Veterinarians Test New Hoof Cancer Treatment
At first, the veterinarians treated Drami’s hoof lesions as canker—a chronic frog infection. But Drami’s tumors recurred aggressively after each surgical treatment. Referral and subsequent evaluations led to a surprising diagnosis: cancer.

Hoof cancer is rare, but it certainly does occur. In Drami’s case, it was a 5-by-6 cm mass of squamous cell carcinoma (SCC) protruding from the front of a hind hoof, which was constantly bleeding. The 20-year-old mare was lame and depressed, her treating veterinarians said. But after two surgeries and electrochemotherapy, she is now in full remission.

“It’s been challenging, but it’s always such a great emotional feeling and reward to defeat such a terrible disease,” said Enrico Spugnini, DVM, PhD, equine oncologist at Biopulse, in Naples, and Equivet Roma Hospital, in Rome, Italy.

“In terms of welfare, it has been well worth the treatment the mare went through,” he said. “And since there’s such a severe lack of information on cancers in horses, we may also have potentially opened a new field of medical procedures in equine veterinary medicine through this experience.”

After surgical debulking of the tumor under general anesthesia, Spugnini and colleagues administered electrochemotherapy (using the drug bleomycin) directly into the cancer site, during the surgery.

Electrochemotherapy sends permeabilizing electric pulses into tumors or tumor beds while simultaneously administrating a chemotherapeutic agent. Spugnini has already used it to successfully increase chemotherapy’s efficacy on squamous cell carcinomas in cats, he said. He’s also tried it with good results in other nonhoof cancers in horses.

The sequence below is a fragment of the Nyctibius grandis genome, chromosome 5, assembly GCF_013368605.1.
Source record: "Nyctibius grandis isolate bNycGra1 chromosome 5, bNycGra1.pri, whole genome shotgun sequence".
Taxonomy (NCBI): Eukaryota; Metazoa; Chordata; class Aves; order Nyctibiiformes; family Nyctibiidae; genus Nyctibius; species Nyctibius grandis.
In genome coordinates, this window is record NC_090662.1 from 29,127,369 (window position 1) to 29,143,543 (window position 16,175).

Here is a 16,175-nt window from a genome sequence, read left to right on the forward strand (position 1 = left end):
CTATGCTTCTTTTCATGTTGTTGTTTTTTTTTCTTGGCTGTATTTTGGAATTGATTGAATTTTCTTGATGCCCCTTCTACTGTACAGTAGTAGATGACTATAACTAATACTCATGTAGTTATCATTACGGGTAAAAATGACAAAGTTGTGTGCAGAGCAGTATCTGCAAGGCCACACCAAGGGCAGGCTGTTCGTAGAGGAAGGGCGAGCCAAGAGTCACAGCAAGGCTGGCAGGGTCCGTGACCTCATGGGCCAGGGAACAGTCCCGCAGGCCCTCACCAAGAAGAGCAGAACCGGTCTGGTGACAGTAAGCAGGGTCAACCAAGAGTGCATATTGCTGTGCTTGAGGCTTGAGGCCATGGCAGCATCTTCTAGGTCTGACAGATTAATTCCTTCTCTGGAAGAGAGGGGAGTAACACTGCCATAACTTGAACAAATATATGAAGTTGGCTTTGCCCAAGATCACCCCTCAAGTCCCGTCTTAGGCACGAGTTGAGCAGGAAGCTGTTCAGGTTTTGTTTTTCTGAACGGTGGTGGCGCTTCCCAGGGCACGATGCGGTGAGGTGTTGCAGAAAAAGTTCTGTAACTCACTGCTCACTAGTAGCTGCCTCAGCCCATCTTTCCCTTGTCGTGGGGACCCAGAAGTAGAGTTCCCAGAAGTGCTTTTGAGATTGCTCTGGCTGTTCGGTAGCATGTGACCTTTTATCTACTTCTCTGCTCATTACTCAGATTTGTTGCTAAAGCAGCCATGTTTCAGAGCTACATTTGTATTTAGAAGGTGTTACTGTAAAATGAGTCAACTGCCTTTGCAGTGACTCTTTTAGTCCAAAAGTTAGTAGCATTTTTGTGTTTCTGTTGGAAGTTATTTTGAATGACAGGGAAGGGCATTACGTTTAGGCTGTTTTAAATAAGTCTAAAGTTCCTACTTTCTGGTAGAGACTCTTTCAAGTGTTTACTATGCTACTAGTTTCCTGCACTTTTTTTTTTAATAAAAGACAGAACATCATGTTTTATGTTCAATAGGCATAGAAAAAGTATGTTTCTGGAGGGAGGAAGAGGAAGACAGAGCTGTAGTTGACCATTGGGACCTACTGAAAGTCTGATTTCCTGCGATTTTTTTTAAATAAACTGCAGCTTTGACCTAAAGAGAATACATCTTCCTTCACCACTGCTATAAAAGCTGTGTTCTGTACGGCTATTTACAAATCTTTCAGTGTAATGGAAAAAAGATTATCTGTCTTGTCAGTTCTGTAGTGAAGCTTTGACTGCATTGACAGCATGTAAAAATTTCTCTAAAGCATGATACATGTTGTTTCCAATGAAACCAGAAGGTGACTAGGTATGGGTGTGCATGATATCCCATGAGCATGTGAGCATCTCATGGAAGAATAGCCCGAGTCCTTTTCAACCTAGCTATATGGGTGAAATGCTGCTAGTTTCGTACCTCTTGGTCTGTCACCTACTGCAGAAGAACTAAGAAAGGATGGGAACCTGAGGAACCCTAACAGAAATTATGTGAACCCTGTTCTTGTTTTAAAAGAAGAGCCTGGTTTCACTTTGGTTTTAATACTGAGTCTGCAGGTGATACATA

They repeated the surgery with electrochemotherapy one month later and then performed three follow-up monthly sessions of electrochemotherapy alone, Spugnini said. With each treatment, the mare appeared to feel better. A year later, she had marked improvement in both gait and emotional status, with no sign of a recurring tumor.

The few previous cases of squamous cell carcinoma in a hoof that have been reported in scientific journals show poor outcomes, he said. In fact, amputation is sometimes suggested as the best option. But for Drami, who would probably have difficulty adjusting to losing a limb at her advanced age, amputation was not an option.

The new approach combining surgery and electrochemotherapy proved successful and could be a new way to move forward with such cases, says Spugnini. While it might not return a horse to full athletic potential, it can still greatly improve his quality of life.

“The owner, a fellow veterinarian, was deeply attached to this horse and was prepared to find a solution to keep her alive and well,” he said.

The study, “Isolated limb perfusion electrochemotherapy for the treatment of an advanced squamous cell carcinoma of the hoof in a mare,” was published in the Open Veterinary Journal.